Not only can priests and deacons educate their parish, so can the parents. By having their child attend Mass, parents can create a stable, loving and welcoming environment not only for their children but also help educate parishioners, who will be more welcoming and accepting as they see the children grow as members of the parish. 

Sutton cited the story of a set of triplets he baptized, where one of the children was significantly involved in autism while the other two were typical. The mother came to Deacon Sutton a few years after the Baptism, crying and expressing her lament over the triplets not being able to receive the Eucharist together because of the one child who was so impaired.

“It was quite a focused effort for a couple of years,” recalled Deacon Sutton, “and while he may not know as much as his sisters know in terms of preparation, he certainly fulfilled the requirements that the USCCB require, and when the three of them came down together to receive, there wasn’t a dry eye in the congregation because everybody knew and understood. It was a parish community celebration, not just a family celebration, for these children.”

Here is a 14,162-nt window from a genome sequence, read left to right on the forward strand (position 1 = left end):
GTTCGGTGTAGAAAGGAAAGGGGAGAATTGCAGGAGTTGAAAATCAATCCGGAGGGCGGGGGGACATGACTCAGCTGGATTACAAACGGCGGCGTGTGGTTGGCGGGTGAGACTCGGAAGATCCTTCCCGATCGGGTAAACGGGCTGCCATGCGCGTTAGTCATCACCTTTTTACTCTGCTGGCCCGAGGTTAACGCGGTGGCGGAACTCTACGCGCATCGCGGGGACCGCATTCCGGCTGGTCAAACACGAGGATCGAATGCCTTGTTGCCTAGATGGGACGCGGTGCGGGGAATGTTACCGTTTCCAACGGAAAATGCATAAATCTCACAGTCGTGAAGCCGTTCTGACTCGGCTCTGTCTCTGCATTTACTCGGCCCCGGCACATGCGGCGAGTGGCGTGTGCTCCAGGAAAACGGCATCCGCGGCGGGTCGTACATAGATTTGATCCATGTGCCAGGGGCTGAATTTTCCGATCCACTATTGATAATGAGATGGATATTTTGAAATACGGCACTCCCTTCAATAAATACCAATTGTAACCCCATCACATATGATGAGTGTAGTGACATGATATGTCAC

Then there was the family who had two little boys who were impaired, and all the mother wanted to do was attend a full Mass: “I had her, for the first five or six weeks, just stay and listen to the announcements and leave. After that, stay as long as the first song — again, just five or six weeks. Then come back and leave after the Old Testament Gospel reading.